Thursday, 29 June 2017

I Love My Pelvic Floor and I Want You To Loves Yours Too

Ladies and gentleman, I love my pelvic floor and I hope this will inspire you to loves yours too.

My pelvic floor works so hard for me, all day everyday. Here are 5 amazing things the pelvic floor does for us. It makes sure blood and lymph pumps through the pelvis. It supports the organs inside the pelvis such as the bladder, uterus, rectum and then the digestive system on top of that. The pelvic floor is part of the core system that works hard to provide support to the back, pelvis and hips before and during movement. The pelvic floor keeps urine and stool inside, so we don’t have to wear pads or diapers and lastly it plays an important role in sexual function.
The pelvic floor is amazing! When you stop to think about what it does, I hope it gives you a sense of appreciation of the hard work these muscles do for us and inspiration to give it the attention it deserves. Taking a proactive approach to the pelvic floor really has lifelong benefits and can be protective against developing pelvic floor dysfunction. For the ladies, getting in tune with the pelvic floor prior to pregnancy or even during pregnancy can have positive effects for labour and delivery, as well as recovery.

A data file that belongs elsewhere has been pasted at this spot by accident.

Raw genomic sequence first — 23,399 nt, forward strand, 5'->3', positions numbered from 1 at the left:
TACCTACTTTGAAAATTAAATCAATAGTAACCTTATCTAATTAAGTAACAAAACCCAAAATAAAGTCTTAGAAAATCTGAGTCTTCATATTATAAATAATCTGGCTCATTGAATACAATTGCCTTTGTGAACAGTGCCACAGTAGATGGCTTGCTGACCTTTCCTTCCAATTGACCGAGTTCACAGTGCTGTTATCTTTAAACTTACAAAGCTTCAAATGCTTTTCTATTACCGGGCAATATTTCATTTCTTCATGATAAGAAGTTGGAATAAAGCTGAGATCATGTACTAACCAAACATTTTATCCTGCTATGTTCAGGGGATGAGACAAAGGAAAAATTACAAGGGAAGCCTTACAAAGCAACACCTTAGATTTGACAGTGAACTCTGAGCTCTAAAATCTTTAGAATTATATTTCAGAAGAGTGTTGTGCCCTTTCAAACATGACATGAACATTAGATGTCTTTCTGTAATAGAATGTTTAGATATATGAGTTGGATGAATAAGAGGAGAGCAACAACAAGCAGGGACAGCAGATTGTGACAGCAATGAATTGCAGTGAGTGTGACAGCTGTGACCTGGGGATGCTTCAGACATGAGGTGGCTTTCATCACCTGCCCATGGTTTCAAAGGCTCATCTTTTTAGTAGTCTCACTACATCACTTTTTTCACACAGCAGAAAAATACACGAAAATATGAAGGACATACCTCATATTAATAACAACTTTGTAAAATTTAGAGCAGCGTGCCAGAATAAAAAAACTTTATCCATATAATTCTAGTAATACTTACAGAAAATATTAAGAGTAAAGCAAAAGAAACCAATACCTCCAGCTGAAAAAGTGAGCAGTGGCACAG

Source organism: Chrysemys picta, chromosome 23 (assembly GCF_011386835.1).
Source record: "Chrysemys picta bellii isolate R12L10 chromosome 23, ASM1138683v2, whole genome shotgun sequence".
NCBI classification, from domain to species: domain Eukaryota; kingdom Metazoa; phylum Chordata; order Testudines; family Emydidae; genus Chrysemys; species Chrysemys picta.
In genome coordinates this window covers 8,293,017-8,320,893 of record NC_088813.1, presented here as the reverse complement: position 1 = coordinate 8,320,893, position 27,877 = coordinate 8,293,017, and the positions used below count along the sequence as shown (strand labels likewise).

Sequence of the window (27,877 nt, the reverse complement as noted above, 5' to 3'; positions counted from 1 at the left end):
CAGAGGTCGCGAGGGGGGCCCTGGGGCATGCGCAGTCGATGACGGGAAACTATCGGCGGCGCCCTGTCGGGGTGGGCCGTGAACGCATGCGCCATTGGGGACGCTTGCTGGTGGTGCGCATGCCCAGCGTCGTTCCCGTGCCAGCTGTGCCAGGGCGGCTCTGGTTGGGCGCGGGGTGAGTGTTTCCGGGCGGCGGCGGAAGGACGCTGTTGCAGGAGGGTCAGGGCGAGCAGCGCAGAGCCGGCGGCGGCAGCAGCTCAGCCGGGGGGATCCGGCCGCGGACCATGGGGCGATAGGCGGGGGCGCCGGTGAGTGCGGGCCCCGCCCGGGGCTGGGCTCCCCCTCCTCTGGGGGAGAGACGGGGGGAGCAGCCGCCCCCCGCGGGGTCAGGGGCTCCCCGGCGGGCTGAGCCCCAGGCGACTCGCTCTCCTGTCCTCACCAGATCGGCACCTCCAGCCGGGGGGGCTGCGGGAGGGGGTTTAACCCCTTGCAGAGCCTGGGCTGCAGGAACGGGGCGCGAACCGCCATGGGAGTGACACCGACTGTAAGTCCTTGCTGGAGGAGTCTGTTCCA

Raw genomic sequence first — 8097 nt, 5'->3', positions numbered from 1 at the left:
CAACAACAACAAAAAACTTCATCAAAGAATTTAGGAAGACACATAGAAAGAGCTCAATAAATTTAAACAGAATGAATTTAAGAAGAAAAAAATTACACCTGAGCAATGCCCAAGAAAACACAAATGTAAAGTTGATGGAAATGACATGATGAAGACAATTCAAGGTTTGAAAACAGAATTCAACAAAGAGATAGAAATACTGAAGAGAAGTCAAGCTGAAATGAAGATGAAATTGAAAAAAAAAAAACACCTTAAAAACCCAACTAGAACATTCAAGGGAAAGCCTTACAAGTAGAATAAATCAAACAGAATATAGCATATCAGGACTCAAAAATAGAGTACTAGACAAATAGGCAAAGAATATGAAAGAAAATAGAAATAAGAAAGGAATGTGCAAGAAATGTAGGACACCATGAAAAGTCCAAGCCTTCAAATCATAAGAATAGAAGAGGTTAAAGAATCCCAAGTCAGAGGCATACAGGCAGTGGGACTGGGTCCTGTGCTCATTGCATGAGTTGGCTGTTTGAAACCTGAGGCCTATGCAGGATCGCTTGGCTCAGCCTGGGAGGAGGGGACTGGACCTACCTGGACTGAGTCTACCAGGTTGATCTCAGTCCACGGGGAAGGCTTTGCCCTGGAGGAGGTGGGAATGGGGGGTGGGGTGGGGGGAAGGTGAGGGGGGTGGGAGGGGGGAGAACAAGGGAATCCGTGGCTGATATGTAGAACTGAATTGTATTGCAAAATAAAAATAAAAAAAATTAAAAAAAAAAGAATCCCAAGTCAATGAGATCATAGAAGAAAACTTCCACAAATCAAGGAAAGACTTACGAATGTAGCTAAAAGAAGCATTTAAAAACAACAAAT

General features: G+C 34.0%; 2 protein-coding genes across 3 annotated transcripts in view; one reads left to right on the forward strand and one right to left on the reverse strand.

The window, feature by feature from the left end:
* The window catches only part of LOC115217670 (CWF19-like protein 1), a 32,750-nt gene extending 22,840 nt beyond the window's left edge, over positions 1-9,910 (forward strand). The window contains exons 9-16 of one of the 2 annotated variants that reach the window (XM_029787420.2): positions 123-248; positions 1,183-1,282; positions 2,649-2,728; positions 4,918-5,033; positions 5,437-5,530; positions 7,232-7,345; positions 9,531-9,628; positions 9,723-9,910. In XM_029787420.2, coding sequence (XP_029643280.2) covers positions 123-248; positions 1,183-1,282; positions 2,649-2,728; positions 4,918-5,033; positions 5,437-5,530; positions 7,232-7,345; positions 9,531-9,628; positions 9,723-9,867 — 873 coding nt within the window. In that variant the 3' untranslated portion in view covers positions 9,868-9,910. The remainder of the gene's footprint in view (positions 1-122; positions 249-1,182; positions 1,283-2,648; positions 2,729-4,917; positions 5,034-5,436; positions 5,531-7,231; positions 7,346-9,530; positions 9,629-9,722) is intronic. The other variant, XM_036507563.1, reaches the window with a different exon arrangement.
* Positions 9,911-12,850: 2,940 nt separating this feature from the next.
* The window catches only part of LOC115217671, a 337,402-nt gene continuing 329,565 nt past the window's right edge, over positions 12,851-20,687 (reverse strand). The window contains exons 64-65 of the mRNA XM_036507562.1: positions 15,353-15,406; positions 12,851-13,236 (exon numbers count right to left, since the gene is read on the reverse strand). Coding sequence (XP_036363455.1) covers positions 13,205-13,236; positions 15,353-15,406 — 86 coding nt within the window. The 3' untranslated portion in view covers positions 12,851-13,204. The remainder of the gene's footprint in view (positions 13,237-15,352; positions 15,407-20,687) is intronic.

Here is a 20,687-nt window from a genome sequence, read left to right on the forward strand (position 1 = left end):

Now we cannot control everything that happens to our pelvic floor, for example, during birth or after a surgery or a fall, etc. However should a situation arise, having good body awareness and connection can really help in overcoming challenging situations. For example, a gentleman who needs to have prostate surgery. That gentleman could gain great benefits in having a pelvic floor assessment prior to surgery.